Fitch Ratings warned Thursday that several domestic interstate natural gas pipelines could face rating downgrades if they lose their competitive advantage or face recontracting pressures as they try to adjust to shifting forces of supply and demand.

Fitch also characterized the Federal Energy Regulatory Commission’s (FERC) recent handling of several Section 5 challenges to pipelines perceived as over-earning as “reasonable” and predicted that there would fewer actions in the future.

Only two of the 15 domestic pipelines rated by Fitch received an adverse outlook. NGPL PipeCo LLC (NGPL) was given a “BB+” rating with a negative outlook, while Panhandle Eastern Pipe Line Co. LP was given a “BBB-” rating with a watch negative outlook.

Comparatively, the two highest-rated pipelines were Northern Natural Gas Co. with an “A” rating and a stable outlook, and Kern River Funding Group with an “A-” rating and a stable outlook.

Fitch said it expected supply-driven pipelines would be at increased risk for recontracting. “Shale production will reach markets currently served from different production basins,” the credit ratings service said. “However, several factors will help existing pipelines maintain their competitive positions and provide growth opportunities.”

Those opportunities include increased demand for natural gas in electrical power generation; pipeline flow reversal and laterals to serve new markets; exports to Canada; the export of liquefied natural gas; and logistical and regulatory obstacles to building and expanding shale production infrastructure.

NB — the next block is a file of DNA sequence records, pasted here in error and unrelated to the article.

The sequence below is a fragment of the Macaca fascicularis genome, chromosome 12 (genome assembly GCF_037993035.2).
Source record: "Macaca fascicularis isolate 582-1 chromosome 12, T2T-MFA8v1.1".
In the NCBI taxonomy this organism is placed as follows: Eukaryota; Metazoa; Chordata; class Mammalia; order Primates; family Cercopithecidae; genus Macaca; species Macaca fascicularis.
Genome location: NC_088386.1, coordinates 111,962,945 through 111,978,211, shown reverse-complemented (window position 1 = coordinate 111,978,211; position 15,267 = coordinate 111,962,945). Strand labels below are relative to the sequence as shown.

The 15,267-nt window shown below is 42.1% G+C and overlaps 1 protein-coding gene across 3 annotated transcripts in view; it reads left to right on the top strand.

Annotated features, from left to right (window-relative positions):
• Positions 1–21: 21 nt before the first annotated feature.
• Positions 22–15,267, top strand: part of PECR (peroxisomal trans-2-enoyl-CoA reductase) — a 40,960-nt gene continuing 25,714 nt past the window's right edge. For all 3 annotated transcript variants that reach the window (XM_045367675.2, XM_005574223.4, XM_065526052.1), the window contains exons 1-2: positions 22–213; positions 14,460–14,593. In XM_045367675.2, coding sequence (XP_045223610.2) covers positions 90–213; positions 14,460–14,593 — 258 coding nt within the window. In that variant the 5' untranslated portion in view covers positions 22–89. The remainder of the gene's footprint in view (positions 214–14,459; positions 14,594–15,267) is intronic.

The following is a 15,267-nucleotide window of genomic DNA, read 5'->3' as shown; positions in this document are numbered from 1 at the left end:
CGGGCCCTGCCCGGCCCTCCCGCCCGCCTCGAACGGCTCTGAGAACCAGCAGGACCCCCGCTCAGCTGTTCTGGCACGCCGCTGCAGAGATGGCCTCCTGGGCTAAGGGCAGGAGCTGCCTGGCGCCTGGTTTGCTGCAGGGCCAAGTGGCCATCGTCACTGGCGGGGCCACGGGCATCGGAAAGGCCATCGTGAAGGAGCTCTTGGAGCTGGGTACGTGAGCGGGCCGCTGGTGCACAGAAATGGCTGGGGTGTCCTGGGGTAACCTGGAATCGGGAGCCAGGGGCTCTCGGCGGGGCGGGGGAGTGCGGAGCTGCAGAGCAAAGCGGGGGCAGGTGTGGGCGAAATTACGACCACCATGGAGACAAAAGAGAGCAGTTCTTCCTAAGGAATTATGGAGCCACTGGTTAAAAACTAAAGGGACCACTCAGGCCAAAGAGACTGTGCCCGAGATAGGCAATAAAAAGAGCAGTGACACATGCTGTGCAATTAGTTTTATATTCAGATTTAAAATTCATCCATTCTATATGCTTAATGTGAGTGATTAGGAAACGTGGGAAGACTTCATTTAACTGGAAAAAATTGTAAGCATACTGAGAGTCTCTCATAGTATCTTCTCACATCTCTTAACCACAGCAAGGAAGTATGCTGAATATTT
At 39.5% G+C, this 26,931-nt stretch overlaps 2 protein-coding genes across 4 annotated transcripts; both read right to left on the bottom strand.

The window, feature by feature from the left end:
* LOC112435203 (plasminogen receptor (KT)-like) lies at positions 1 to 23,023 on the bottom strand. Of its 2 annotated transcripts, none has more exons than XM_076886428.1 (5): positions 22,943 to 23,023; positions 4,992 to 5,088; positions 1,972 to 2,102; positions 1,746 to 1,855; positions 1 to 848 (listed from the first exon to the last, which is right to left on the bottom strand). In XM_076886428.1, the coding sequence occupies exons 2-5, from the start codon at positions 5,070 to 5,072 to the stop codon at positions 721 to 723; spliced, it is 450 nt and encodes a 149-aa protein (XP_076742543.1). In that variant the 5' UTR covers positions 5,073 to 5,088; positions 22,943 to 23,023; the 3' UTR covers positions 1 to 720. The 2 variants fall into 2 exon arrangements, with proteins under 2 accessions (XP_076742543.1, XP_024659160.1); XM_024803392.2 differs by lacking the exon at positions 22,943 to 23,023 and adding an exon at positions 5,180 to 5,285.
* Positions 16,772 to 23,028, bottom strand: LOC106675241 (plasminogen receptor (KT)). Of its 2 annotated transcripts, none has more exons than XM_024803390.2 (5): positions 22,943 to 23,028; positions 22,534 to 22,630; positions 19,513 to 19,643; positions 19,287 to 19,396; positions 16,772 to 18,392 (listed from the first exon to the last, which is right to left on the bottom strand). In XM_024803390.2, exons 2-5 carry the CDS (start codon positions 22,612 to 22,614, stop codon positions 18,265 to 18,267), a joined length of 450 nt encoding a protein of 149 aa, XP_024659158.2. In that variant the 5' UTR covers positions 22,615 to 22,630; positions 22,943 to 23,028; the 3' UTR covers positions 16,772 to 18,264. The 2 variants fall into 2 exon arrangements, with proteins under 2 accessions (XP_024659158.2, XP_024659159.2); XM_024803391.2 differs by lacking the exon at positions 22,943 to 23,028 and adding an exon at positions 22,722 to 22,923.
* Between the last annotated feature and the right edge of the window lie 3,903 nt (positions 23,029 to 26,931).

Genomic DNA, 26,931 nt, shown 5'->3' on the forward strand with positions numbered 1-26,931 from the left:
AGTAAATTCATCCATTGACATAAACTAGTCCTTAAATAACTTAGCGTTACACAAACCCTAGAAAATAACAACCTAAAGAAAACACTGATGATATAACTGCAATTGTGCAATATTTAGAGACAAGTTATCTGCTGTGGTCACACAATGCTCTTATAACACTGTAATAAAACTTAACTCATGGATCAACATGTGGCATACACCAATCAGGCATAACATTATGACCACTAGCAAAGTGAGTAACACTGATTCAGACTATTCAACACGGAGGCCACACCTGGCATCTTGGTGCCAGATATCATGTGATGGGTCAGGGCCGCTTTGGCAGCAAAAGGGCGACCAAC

Fitch said two domestic pipelines — NGPL and El Paso Natural Gas Co. — had noteworthy shipper patterns over a long period of time. According to Fitch, both companies posted revenue and third party transportation volume reductions in excess of 10% for the 2009-2010 period, citing FERC filings.

Fitch added that newer pipelines — such as Rockies Express Pipeline, Midcontinent Express Pipeline and Ruby Pipeline — have a competitive advantage in the marketplace because of extensive integrity testing, an area of concern in the wake of the San Bruno, CA, natural gas transmission pipeline rupture in September 2010 (see Daily GPI, Sept. 13, 2010).

“The extent of ongoing pipeline rules and regulations remains uncertain, but [we] expect mandated costs to improve safety and limit environmental damage will be manageable for interstate pipelines,” Fitch said, adding that the National Transportation Safety Board’s investigation into the San Bruno explosion could result in mandatory testing of pipe manufactured before 1970, requiring automated or remote controlled shutoff valves and increased testing outside high consequence areas.

“Higher fines for infractions are almost assured,” Fitch said.

Fitch reported that FERC had pursued five domestic pipelines with Section 5 rate cases since November 2009 on accusations that the companies’ claimed return on equity had exceeded 20% over a specific timeframe. The pipelines in questions are NGPL, Northern Natural, Great Lakes Transmission Co., Ozark Gas Transmission LLC and Kinder Morgan Interstate Transmission LLC.

“Settlements [with FERC that resulted] in the largest decline in future revenues involve pipelines whose tariff structures include fuel retention allowances to compensate them for the cost of fuel,” Fitch said, adding that it lowered NGPL’s rating from a “BBB-” rating with a stable outlook because of its requirement to reduce is fuel retention factor by 45%, which significantly lowered its gas revenues.

Fitch added that Gulf South Pipeline Co. LP has not been challenged by FERC under Section 5, and Tennessee Gas Pipeline Co. was currently in a rate proceeding.

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